Musings on the Nature of Ambiguity Prompted by a Recent Opinion of the Delaware Court of Chancery

Today I saw this post by Francis Pileggi on the Delaware Corporate & Commercial Litigation Blog. It’s about the recent opinion of the Delaware Court of Chancery in Cyber Holding LLC v. CyberCore Holding, Inc. (PDF here).

Cyber Holding LLC (“Seller”) sold CyberCore Corporation (the “Company”) to CyberCore Holding, Inc. (“Buyer”) (what an imaginative bunch of names) in a transaction that closed in July 2010. Here’s what happened next, as told by the court:

The Company claimed deductions for transaction-related expenses (the “Transaction Deductions”) for the tax year from January 1, 2011, to July 8, 2011 (the “Stub Year”). Because of the deductions, the Company reported a net operating loss for the Stub Year, escaped over $1 million in 2011 income tax liability, received a $214,166 refund for prepaid estimated 2011 taxes, and obtained over $3 million in income tax refunds for 2009 and 2010 by carrying back the net operating loss. Buyer has remitted to Seller refunds for the estimated prepaid taxes and the 2009 and 2010 taxes. Seller brings this action to recover $1,557,171 (the “Avoided Tax”) pursuant to Section 6.5(f)(z) of the Agreement.

Here’s the language at issue:

(f) To the extent … (z) Transaction Deductions claimed in the Tax year ending on or including the Closing Date result in a reduction of Taxes for that Tax year in excess of the amount paid to Sellers pursuant to Sections 6.5(d) and (e), then Buyer . . . shall pay to the Sellers’ Representative … an amount equal to the amount by which (i) the amount of Taxes that the Buyer, the Company and its Subsidiaries … would have been required to pay in the Tax year in question but for the deduction or the Carryforward of the Transaction Deductions … exceeds (ii) the amount of Taxes actually payable by the Buyer, the Company and its Subsidiaries … with respect to such Tax years (and in the case of payments pursuant to clause (z) above, solely to the extent such amount is in excess of the amount paid to Sellers pursuant to Sections 6.5(d) and (e)).

Again, the court:

The dispute boils down to whether the references to an amount “in excess of the amount paid to Sellers pursuant to Sections 6.5(d) and (e)” mean in excess of (1) the total amount paid pursuant to those sections (including the remittances for 2009 and 2010) or (2) the amount paid pursuant to those sections with respect to the Stub Year alone. If the first interpretation is correct, as Buyer posits, Buyer has already paid Seller over $3 million, which exceeds the amount of the Avoided Tax (approximately $1.56 million). If the second, or Seller’s, interpretation is correct, Buyer owes Seller the amount of the Avoided Tax.

The court held that the contract language at issue was ambiguous, so it denied Buyer’s motion for summary judgment. And this is where I started paying particular attention.

So the question was what the word “amount” referred to. So I asked myself what kind of ambiguity we were dealing with. The only possible candidate was lexical ambiguity, but that didn’t fit: the alternative meanings being argued over aren’t inherent in the word amount. By contrast, in a variety of contexts the word bank can mean the edge of a river or a financial institution.

That’s why I suggest that the uncertainty that caused this dispute isn’t due to ambiguity. Instead, it’s due to undue generality, which is discussed at MSCD 7.20–23. Here are the first two of those paragraphs:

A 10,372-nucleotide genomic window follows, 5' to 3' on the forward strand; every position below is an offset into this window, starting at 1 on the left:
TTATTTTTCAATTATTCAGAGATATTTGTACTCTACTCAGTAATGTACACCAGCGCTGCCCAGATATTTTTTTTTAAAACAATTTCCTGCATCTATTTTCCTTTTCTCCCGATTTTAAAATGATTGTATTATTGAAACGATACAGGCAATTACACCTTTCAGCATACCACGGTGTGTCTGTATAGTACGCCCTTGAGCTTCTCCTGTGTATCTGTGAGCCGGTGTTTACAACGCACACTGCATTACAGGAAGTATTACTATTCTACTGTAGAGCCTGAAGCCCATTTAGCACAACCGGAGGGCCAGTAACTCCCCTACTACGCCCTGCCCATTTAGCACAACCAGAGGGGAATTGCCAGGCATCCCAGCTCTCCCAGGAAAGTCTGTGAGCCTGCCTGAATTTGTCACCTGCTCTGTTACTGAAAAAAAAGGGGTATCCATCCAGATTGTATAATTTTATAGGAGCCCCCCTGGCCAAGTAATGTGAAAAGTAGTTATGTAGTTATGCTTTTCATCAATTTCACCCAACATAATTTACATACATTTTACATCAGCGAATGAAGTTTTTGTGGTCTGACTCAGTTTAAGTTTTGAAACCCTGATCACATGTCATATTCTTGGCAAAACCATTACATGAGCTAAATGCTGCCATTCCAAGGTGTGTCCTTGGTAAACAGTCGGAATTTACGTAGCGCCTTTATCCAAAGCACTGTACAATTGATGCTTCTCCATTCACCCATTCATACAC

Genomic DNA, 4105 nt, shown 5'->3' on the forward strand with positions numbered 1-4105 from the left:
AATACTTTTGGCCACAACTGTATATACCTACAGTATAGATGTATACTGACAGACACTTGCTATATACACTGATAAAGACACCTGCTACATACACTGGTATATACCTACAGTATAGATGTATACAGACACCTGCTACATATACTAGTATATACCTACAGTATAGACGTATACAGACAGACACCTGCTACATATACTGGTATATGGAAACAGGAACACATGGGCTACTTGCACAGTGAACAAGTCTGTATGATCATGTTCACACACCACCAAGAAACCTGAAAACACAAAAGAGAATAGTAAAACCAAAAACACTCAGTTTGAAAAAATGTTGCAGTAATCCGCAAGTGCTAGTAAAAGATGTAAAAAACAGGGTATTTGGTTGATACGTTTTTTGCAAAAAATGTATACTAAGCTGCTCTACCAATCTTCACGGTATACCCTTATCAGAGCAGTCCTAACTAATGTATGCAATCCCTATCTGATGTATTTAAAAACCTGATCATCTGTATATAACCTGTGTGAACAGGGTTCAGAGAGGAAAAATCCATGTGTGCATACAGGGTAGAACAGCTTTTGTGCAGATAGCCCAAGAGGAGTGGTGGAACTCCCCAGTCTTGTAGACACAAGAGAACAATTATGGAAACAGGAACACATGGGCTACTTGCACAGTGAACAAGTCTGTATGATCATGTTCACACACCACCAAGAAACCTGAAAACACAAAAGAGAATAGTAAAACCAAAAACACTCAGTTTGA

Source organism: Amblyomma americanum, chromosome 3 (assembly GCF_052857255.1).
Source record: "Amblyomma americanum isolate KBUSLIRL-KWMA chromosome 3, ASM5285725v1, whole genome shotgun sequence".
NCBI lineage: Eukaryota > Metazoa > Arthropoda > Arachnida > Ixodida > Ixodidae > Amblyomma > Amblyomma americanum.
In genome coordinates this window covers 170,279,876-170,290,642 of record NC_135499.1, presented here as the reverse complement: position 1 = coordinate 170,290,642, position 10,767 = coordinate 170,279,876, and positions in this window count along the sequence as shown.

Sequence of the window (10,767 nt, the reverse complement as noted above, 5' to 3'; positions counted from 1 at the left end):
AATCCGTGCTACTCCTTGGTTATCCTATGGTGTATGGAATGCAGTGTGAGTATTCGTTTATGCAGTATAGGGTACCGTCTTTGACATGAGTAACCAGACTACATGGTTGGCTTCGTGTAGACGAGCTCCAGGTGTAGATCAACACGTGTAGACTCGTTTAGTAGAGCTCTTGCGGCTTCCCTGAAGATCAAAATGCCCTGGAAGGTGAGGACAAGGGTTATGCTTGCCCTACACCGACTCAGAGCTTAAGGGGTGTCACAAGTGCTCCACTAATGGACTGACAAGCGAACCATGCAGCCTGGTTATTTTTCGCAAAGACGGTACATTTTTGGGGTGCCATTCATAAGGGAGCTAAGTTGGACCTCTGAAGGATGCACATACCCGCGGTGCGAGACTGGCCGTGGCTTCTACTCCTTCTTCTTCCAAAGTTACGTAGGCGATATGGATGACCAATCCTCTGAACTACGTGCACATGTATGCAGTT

If because of a lack of detail it’s unclear what a contract provision applies to, that provision can be described as overly general. As a result of undue generality, more falls within the scope of a provision than the parties had anticipated, and that can lead to confusion as to what the parties had actually intended. For example, Acme shall purchase the Ford Mustang from Widgetco is overly general if Widgetco owns more than one such car.

Overly general contract language was famously at issue in Raffles v. Wichelhaus, 2 Hurl. & C. 906, 159 Eng. Rep. 375 (Ex. 1864). The contract in question provided for purchase of cotton from a ship named “Peerless” that was to depart from Bombay. It transpired that two ships named “Peerless” were to depart from Bombay a couple of months apart—the buyer had one ship in mind, the seller the other. In failing to provide sufficient detail to distinguish the two ships, the contract was overly general.

Note that dispute over two alternative possible meanings doesn’t mean that the language at issue is ambiguous. What matters is the source of the uncertainty. If the uncertainty over the meaning of a word or phrase is entirely a function of context instead of being inherent in the word or phrase, then you haven’t got lexical ambiguity, you’ve got undue generality. (Undue generality can also engender a range of alternative possible meanings instead of just two.)

Court’s have traditionally used the label “latent ambiguity” to refer to uncertainty caused by undue generality. I suggest that it’s better to use a different label for a different mechanism.

(By the way, whoever represented Seller in this transaction should have revised the language at issue so that it refers not to “the amount paid to Sellers ” but to “the amount paid to Sellers for that Tax Year.”)


About the author

Ken Adams is the leading authority on how to say clearly whatever you want to say in a contract. He’s author of A Manual of Style for Contract Drafting, and he offers online and in-person training around the world. He’s also chief content officer of LegalSifter, Inc., a company that combines artificial intelligence and expertise to assist with review of contracts.